“Not So Fare”: Cuomo on Fare Evasion

People rushing through the subway turnstiles at Union Square

In a New York Times  article released on June 19th 2019, titled “How Cuomo Plans to Crack Down on Subway Fare Evasion,” it was reported that the Governor of New York was planning to increase police enforcement and camera use inside of New York City subway stations with the goal of deterring fare evasion. As someone who has lived in the city only a short time and seen hundreds of turnstile-hops, it’s clear me — and any New Yorker paying attention — that fare evasion is a real problem. How the city goes about solving it, however, is becoming a serious point of contention. Governor Cuomo said that he hopes the new practices do not create arrests, but instead act as a scare tactic that will discourage fare evasion. Cuomo rolled out three major initiatives detailed in the article. The first was the immediate stationing of 500 police officers in 50 subway stations where evasion was a large issue. He refused to name which stations because “doing so would undermine the effort” (Paybarah 2, “How Cuomo Plans to Crack Down on Subway Fare Evasion”, 2019). The second was the redesign of exit gates to make entering without swiping more difficult. The third was the installation of video cameras to curb fare evasion, or to track down those who may be successfully riding the public transportation free of charge. 

Cuomo plans to use the police officers to dissuade evasion through both their powerful presence and the use of civil summonses, which are pricey fines that go on administrative records, threatening the likelihood an evader could easily get a driver’s licence or register a car. Cuomo’s plan fails to account for the roles of race, segregation, and wealth inequality on fare evasion. In my opinion, this constitutes a major flaw in Cuomo’s plan..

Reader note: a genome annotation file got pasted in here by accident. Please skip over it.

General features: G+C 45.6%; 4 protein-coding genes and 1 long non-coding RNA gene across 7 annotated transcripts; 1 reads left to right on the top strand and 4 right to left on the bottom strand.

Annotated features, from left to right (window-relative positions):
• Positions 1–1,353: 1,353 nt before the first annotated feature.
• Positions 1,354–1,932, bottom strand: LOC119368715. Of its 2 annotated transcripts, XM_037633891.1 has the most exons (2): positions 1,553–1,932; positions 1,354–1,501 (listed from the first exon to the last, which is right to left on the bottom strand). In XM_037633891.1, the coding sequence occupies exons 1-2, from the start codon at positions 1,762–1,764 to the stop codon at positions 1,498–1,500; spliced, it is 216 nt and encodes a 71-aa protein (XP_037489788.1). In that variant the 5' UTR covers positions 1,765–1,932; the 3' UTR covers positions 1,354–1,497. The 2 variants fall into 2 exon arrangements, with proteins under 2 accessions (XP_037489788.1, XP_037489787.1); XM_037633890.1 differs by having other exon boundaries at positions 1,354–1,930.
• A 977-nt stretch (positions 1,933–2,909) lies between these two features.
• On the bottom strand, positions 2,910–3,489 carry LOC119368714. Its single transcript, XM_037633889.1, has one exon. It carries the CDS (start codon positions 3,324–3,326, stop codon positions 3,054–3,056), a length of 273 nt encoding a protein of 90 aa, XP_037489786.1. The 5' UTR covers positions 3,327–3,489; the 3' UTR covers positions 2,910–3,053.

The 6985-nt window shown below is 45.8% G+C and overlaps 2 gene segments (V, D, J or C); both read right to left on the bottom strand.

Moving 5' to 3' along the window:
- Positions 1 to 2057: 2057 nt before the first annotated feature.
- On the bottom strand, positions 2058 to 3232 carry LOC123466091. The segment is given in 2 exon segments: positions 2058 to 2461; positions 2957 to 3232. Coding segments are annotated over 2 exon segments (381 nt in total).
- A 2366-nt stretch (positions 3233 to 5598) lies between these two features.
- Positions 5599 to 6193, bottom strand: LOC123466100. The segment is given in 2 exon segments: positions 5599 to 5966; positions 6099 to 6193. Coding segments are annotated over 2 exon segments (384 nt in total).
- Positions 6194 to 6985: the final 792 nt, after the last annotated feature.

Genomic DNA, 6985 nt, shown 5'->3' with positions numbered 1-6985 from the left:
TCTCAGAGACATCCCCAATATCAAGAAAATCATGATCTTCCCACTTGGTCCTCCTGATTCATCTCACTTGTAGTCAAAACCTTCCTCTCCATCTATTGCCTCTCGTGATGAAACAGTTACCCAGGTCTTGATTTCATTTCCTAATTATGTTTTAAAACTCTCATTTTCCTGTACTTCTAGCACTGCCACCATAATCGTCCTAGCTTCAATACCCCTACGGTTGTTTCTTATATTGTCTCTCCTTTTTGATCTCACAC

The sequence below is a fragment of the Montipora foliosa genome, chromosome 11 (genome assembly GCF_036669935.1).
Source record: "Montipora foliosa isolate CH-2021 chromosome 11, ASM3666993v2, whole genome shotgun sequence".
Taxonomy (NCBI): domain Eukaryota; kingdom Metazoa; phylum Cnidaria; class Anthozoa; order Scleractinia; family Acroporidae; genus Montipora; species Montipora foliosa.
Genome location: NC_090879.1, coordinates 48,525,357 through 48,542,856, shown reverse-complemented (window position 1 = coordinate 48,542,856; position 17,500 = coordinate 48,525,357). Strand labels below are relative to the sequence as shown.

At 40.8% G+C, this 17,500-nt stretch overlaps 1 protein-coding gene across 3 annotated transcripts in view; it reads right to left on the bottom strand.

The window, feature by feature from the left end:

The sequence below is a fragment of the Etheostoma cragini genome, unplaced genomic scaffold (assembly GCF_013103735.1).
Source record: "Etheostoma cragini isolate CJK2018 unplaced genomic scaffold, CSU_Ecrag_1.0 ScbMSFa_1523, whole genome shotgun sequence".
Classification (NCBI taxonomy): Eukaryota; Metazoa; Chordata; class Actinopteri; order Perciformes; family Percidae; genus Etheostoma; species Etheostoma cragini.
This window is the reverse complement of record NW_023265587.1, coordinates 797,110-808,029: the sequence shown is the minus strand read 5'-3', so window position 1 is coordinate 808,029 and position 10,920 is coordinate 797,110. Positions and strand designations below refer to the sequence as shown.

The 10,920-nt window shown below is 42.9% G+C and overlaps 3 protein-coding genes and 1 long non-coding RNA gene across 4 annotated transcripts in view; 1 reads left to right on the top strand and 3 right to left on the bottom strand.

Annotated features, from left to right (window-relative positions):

Looking closer at the plan, it is apparent to me that the promise to focus on deterrence and avoid arrests is empty. If the goal is to deter fare evasion, why not publicize the stations in which officers will be stationed? If the aim is not to catch evaders in the act and punish them, it seems amiss that the plan would lack transparency about where authorities are stationed. Furthermore, expensive fines ignore the root cause of fare evasion, which is poverty. 

The, N. Y. T. (2015, July 8). Mapping Segregation.

In demographic data compiled from the MTA’s collected Customer Travel Surveys (North, et al., “MTA demographics: A glimpse at who rides and how we pay”, 2010), we can see that 46% of those who ride the subway make less than $50,000 a year, falling under the category of low-income New Yorkers (US Department of Housing and Urban Development, “FY 2019 Income Limits Documentation System”, 2019, p. 1). Furthermore, although 43% of subway riders who are paying fares are white, they are more often buying monthly passes, meaning they have enough fiscal liquidity to  spend $120 on a MetroCard. White subway passengers are more likely to have unlimited rides for the month, and therefore have no reason to evade the fare because they have paid the month in full already. Hispanic riders opt for a single ride card 41% of the time.. For riders of other races—who make up 64.8% of the lowest income New Yorkers—public transportation isn’t accessible because it is not affordable.